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Sleep duration and health among older adults: associations vary by how sleep is measured
  1. Diane S Lauderdale1,
  2. Jen-Hao Chen2,
  3. Lianne M Kurina3,
  4. Linda J Waite4,
  5. Ronald A Thisted1
  1. 1Department of Public Health Sciences, University of Chicago, Chicago, Illinois, USA
  2. 2Department of Health Sciences, University of Missouri, Columbia, Missouri, USA
  3. 3Department of General Medical Disciplines, Stanford University School of Medicine, Palo Alto, California, USA
  4. 4Department of Sociology, University of Chicago, Chicago, Illinois, USA
  1. Correspondence to Dr Diane S Lauderdale, Department of Public Health Sciences, University of Chicago, 5841 S. Maryland Ave. MC2000, Chicago, IL 60637, USA; lauderdale{at}


Background Cohort studies have found that short and long sleep are both associated with worse outcomes, compared with intermediate sleep times. While demonstrated biological mechanisms could explain health effects for short sleep, long-sleep risk is puzzling. Most studies reporting the U shape use a single question about sleep duration, a measurement method that does not correlate highly with objectively measured sleep. We hypothesised that the U shape, especially the poor outcomes for long sleepers, may be an artefact of how sleep is measured.

Methods We examined the cross-sectional prevalence of fair/poor health by sleep hour categories (≤6, ≤7, ≤8, ≤9, >9 h) in a national US sample of adults aged 62–90 that included several types of sleep measures (n=727). Survey measures were: a single question; usual bedtimes and waking times; and a 3-day sleep log. Actigraphy measures were the sleep interval and total sleep time. Fair/poor health was regressed on sleep hour categories adjusted for demographics, with tests for both linear trend and U shape.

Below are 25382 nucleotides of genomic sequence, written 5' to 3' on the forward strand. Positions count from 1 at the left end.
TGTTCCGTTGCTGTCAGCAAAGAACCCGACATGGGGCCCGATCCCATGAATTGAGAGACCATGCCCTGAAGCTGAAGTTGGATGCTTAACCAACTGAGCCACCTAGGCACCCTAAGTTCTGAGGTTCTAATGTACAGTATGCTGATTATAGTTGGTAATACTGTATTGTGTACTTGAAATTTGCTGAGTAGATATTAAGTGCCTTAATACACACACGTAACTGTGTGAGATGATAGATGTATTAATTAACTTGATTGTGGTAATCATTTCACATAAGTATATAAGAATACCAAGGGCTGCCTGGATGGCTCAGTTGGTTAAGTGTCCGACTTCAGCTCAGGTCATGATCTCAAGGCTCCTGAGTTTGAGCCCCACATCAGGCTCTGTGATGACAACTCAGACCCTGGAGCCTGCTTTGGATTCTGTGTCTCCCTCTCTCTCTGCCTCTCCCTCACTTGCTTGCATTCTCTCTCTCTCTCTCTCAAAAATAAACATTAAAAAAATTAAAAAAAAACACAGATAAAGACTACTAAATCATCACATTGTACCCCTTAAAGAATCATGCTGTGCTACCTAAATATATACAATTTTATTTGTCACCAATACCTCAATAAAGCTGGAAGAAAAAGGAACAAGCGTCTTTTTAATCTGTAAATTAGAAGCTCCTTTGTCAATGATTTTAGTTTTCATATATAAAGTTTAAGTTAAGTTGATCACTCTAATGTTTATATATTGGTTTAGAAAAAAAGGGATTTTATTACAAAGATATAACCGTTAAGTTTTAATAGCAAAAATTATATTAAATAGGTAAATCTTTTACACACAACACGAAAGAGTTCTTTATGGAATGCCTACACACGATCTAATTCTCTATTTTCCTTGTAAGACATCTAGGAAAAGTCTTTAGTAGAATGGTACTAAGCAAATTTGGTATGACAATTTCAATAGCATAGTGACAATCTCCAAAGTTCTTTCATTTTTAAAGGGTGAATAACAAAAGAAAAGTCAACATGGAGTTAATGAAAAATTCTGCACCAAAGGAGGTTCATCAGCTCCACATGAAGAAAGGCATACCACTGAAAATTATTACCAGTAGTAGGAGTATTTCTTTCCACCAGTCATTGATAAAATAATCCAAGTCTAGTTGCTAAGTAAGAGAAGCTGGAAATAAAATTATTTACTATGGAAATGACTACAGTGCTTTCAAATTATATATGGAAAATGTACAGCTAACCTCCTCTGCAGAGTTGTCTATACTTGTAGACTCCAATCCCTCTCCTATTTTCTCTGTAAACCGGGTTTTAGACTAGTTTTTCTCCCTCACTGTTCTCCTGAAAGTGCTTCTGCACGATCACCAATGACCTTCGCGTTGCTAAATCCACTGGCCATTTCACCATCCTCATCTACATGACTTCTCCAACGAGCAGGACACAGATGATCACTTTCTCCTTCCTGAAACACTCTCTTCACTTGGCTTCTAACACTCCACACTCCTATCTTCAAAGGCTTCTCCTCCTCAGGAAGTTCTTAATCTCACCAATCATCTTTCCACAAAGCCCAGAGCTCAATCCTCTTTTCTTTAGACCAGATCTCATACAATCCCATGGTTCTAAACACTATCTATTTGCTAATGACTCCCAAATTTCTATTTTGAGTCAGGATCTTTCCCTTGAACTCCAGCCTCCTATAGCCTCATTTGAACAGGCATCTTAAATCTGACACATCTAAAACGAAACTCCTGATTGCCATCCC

Results Adjusted OR of fair/poor health across sleep hour categories from the single question were 4.6, 2.2, referent (8 h), 1.8 and 6.9. There was high prevalence of fair/poor health for ≤6 h for all sleep measures, but the long-sleep effect was absent for sleep logs and actigraphy measures.

Conclusions Associations between long sleep and poor health may be specific to studies measuring sleep with survey questions. As cohorts with actigraphy mature, our understanding of how sleep affects health may change.


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